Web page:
6 Replies Latest reply on Jan 4, 2011 5:38 PM by wonderspark

    Difference between CS3 and CS5 program monitor playback

    wonderspark Level 1

      Hello, all ~


      I've found ten to fifteen threads regarding an issue whereby the program monitor appears pixelated in CS5 when it did not in prior versions of Premiere.  I have both CS3 and CS5 Production Premium, and having played with DVCProHD files in both versions, I've noticed some behavior that makes me wonder what the difference is.  Here are a few of the threads that seem most relevant:






      System info:

      2009 Mac Pro 3.33 GHz Quad Core Xeon W3580

      ATI Radeon HD 5870 GPU from Apple

      3x1TB internal RAID 0 for video files

      640 GB internal HDD for OSX 10.6.5

      Dell G2210 for monitor #1, Apple 30" Cinema Display for monitor #2


      The video files were shot on an HVX200, DVCProHD P2 mxf media, 1080/24p setting.  The file properties show these files to be 1080i, 29.97 (24p), which I'm told is called "60i over 24p" or something like that.  I'll admit that the exact nature of the file type is a little over my head, but that's another part of the issue that I've yet to find consensus on.  Some say 24p is actually better in 720p mode on this camera, and others say 1080i is better, but that you're throwing away data for the same quality.  Whatever.  I only add this info to assist those that know everything about this format.


      I also have some MOV files exported from After Effects CS3, where I used the original P2 files, added effects, and exported animation codec files at "best" settings.


      Finally, I have a THIRD set of files, which are P2 files (MXF) that I created by exporting from Premiere CS3.  THESE are the files that are giving me some problems in CS5, and cause me to ask about the difference from CS3.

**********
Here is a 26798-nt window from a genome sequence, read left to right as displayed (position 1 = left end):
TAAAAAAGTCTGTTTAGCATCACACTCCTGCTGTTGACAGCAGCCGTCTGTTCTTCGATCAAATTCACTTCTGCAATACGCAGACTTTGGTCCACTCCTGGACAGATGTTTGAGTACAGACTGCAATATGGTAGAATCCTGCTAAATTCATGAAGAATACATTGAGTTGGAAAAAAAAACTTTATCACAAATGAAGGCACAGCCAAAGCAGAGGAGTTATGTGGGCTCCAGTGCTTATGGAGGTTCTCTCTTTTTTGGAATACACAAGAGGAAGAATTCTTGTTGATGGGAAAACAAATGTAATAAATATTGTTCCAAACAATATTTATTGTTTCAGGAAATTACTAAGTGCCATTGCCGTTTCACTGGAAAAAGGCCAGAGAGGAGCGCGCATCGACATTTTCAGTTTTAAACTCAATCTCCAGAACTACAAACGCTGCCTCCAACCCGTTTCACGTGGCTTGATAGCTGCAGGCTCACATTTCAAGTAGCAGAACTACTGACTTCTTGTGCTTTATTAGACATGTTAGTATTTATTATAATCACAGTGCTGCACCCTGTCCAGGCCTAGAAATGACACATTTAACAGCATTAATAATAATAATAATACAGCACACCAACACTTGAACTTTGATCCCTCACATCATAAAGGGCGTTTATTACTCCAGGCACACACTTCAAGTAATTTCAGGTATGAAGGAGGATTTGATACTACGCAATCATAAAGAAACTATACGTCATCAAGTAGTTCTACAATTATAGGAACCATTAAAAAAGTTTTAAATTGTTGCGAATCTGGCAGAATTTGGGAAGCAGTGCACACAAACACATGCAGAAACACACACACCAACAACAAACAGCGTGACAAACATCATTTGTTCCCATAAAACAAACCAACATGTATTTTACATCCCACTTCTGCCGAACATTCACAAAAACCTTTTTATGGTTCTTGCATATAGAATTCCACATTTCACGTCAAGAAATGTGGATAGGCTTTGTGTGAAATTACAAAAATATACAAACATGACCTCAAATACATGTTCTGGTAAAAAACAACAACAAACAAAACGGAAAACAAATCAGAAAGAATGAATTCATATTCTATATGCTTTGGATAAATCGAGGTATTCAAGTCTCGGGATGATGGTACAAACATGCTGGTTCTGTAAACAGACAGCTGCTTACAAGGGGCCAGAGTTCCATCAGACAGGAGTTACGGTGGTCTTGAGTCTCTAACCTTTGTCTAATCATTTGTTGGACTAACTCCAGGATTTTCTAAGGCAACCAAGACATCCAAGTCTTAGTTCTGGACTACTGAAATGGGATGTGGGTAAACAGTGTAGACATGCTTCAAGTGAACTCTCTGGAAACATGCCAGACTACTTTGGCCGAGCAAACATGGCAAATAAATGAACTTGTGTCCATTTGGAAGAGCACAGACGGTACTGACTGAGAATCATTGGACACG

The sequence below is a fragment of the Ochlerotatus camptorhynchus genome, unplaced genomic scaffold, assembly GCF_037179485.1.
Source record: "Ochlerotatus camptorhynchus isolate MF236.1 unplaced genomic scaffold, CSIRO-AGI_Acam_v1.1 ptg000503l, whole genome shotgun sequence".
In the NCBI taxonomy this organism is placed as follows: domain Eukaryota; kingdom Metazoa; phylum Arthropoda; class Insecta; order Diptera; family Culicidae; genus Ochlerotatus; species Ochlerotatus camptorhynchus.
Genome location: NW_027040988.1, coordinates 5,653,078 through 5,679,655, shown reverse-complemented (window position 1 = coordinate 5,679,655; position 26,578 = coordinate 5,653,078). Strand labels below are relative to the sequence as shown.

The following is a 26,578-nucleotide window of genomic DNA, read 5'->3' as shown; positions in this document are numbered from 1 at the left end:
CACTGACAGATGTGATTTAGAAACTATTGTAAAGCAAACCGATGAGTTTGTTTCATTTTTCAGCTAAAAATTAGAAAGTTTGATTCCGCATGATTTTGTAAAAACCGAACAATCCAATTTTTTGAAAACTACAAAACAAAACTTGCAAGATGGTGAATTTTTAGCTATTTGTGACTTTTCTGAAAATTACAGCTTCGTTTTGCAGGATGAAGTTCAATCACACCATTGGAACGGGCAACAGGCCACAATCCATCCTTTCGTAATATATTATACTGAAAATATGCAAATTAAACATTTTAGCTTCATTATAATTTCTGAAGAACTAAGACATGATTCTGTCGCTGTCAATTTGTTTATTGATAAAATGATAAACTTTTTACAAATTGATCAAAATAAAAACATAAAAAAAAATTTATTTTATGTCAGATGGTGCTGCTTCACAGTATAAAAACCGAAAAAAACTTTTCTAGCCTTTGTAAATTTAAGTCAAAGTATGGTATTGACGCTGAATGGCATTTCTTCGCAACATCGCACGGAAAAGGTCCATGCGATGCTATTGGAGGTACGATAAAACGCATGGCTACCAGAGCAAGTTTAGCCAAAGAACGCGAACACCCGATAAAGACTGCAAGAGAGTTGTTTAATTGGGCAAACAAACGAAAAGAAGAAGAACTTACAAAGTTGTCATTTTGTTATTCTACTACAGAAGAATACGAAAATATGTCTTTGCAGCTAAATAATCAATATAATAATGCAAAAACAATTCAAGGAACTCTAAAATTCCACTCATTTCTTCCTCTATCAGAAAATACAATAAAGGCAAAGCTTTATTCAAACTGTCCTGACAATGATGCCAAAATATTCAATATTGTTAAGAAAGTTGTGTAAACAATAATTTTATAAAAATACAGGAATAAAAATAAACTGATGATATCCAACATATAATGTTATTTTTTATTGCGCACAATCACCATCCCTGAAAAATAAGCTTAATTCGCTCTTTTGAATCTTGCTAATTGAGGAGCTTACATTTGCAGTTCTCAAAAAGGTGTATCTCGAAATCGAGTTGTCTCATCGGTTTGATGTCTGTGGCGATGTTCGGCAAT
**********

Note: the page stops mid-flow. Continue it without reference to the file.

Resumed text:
(Ok, there are also files of a fourth type that give me no problems whatsoever, and those are MPG files exported from a friend's PC laptop using the PC version of Pr and Ae CS4.  Of all the files, I expected these to give me grief, but they are fine!)


      I converted the CS3 project to CS5, and the only files that look pixelated in the program monitor are those P2 export files from CS3.  In CS3, all files play flawlessly, smoothly and I could not be more pleased by the look from import to Blu-ray disc export.  I watched the Blu-ray movie on a brand new 3D-HDTV, and it's perfect.  Now, playing this project in the new CS5 version is just as smooth, just as sharp when playing the original P2 files and the AE exported MOV files, but those "export to P2" files from CS3 look pixelated in CS5, while remaining perfect in CS3.


      Does anyone have an idea what causes this difference in playback quality in the program monitor, for just the P2 exported files?

        • 1. Re: Difference between CS3 and CS5 program monitor playback
          Jeff Bellune Level 5

          Check the Playback/Paused resolution settings for the Program Monitor in the sequence that contains the CS3 P2 files.



          • 2. Re: Difference between CS3 and CS5 program monitor playback
            Jim_Simon Level 8

            Does the pixelation in the "exported P2" files carry over to an export onto Blu-ray?  Can you still see the pixelation on the HDTV, or only in Premiere Pro's monitor?